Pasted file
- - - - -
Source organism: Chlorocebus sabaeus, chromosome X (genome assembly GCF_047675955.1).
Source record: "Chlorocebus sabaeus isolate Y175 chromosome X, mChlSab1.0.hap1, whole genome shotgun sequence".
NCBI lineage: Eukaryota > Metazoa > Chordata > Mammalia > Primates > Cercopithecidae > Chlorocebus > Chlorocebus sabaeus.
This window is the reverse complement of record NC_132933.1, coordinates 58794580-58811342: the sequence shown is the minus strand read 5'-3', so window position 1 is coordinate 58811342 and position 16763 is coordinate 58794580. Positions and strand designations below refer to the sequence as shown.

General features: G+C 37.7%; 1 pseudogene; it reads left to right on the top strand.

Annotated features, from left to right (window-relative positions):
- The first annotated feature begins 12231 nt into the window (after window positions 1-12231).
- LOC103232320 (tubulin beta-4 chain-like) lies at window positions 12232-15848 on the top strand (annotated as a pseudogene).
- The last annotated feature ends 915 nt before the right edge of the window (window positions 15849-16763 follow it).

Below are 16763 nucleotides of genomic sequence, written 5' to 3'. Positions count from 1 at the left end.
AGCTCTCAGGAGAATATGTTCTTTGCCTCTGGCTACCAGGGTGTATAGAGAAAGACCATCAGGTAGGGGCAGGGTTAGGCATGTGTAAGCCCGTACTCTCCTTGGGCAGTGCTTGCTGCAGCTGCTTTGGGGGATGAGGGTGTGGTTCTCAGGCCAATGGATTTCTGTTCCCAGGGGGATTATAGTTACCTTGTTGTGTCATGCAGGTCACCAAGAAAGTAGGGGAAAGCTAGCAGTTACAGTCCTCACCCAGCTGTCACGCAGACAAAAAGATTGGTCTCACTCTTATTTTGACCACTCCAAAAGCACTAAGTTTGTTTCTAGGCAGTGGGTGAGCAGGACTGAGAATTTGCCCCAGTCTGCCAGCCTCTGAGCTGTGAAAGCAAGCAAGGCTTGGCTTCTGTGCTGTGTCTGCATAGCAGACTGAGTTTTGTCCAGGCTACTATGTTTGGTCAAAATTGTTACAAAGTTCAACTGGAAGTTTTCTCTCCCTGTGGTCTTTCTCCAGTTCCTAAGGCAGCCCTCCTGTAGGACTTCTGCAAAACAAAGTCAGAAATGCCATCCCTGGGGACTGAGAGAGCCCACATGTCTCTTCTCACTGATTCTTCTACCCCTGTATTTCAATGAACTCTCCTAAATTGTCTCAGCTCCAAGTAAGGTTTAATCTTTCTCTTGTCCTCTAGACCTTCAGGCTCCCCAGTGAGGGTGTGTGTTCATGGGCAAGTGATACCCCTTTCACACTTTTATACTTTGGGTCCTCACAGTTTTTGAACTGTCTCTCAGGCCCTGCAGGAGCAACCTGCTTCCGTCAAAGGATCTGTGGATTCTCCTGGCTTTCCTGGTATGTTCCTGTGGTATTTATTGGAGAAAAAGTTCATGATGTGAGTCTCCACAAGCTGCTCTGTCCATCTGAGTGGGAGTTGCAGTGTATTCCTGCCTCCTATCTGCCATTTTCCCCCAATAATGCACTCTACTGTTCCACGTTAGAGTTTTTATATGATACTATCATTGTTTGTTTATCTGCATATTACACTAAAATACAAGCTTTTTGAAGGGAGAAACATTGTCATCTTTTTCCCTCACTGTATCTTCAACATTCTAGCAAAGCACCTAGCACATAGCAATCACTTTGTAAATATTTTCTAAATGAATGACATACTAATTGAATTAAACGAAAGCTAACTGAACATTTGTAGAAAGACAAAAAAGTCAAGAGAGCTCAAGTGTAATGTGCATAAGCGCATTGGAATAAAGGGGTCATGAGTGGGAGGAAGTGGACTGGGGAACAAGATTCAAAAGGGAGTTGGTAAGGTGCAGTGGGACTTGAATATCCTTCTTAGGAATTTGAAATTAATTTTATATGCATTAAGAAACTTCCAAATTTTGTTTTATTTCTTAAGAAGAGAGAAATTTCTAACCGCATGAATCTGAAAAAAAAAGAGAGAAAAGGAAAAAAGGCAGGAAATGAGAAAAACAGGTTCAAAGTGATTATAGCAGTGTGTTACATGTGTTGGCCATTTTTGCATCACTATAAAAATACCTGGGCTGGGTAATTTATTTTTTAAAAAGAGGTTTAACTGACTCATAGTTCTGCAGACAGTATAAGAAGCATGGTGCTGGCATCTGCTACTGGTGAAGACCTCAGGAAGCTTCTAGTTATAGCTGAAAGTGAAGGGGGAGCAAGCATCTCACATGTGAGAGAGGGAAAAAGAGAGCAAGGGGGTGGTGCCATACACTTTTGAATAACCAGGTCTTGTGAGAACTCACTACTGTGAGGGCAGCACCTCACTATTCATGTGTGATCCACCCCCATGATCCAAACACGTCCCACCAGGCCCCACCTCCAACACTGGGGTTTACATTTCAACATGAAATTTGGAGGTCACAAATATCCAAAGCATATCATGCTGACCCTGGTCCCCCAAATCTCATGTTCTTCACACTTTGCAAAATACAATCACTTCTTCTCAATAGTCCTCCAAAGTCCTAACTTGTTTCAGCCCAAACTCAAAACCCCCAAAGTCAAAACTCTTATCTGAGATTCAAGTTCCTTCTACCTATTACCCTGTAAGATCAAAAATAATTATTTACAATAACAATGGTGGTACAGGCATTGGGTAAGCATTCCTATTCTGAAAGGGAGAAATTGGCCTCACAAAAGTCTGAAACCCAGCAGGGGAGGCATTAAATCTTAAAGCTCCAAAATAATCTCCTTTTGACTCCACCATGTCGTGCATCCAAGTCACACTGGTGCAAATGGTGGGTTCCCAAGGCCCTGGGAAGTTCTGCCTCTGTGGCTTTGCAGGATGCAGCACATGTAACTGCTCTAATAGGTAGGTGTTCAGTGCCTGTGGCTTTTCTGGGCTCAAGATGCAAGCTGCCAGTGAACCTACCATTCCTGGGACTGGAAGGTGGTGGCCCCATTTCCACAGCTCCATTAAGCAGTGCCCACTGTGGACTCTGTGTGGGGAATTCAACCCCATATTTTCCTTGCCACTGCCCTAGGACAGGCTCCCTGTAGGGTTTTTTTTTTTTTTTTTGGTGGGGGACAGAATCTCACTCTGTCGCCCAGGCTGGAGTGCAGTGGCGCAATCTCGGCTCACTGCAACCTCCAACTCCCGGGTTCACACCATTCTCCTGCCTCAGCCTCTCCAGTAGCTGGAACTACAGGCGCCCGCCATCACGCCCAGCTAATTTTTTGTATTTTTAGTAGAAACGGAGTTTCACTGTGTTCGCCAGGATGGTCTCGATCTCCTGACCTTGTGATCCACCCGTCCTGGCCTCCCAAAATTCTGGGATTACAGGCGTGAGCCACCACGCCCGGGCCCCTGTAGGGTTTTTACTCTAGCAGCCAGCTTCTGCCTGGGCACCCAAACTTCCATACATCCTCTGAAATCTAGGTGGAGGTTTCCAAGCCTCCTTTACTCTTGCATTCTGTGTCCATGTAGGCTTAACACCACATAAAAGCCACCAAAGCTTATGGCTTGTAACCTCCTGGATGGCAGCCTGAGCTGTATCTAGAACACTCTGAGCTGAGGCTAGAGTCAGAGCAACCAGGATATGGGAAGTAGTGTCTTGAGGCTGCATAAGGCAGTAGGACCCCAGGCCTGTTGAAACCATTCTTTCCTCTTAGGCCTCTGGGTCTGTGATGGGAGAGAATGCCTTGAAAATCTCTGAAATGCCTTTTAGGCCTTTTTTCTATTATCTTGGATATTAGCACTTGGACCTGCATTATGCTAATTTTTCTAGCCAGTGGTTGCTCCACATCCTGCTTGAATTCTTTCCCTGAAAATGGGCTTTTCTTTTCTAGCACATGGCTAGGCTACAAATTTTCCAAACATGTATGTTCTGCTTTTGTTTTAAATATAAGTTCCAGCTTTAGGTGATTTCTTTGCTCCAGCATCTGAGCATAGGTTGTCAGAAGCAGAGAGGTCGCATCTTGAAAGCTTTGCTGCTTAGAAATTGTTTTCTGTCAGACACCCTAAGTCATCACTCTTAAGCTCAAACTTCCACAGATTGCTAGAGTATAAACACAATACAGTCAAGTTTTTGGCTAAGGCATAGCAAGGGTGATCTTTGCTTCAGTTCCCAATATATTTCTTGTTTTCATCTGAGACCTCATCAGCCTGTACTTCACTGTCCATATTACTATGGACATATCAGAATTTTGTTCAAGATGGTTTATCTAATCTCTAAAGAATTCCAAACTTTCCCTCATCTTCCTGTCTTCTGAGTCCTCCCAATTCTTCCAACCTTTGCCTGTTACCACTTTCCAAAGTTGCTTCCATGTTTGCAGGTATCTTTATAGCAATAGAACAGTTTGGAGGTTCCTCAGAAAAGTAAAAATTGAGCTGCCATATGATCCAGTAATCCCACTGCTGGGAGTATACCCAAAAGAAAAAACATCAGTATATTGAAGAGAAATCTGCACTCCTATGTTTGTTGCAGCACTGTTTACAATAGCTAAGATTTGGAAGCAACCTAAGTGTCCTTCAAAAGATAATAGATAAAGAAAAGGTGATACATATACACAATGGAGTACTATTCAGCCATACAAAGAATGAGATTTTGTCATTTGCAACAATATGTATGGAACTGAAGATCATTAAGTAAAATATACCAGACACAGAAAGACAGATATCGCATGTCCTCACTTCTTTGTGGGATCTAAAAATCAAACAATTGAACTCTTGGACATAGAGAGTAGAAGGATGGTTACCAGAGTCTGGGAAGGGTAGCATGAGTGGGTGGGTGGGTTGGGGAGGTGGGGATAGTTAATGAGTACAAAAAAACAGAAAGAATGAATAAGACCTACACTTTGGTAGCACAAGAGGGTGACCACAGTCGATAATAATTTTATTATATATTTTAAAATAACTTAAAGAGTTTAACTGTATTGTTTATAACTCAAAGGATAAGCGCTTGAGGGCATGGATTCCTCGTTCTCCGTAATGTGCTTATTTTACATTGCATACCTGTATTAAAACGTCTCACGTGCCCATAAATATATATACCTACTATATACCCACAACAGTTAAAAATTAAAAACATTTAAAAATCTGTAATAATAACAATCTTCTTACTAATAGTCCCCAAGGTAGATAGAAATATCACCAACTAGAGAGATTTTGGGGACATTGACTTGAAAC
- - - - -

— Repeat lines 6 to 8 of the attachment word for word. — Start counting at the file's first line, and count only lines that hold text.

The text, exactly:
Annotated features, from left to right (window-relative positions):
- The first annotated feature begins 12231 nt into the window (after window positions 1-12231).
- LOC103232320 (tubulin beta-4 chain-like) lies at window positions 12232-15848 on the top strand (annotated as a pseudogene).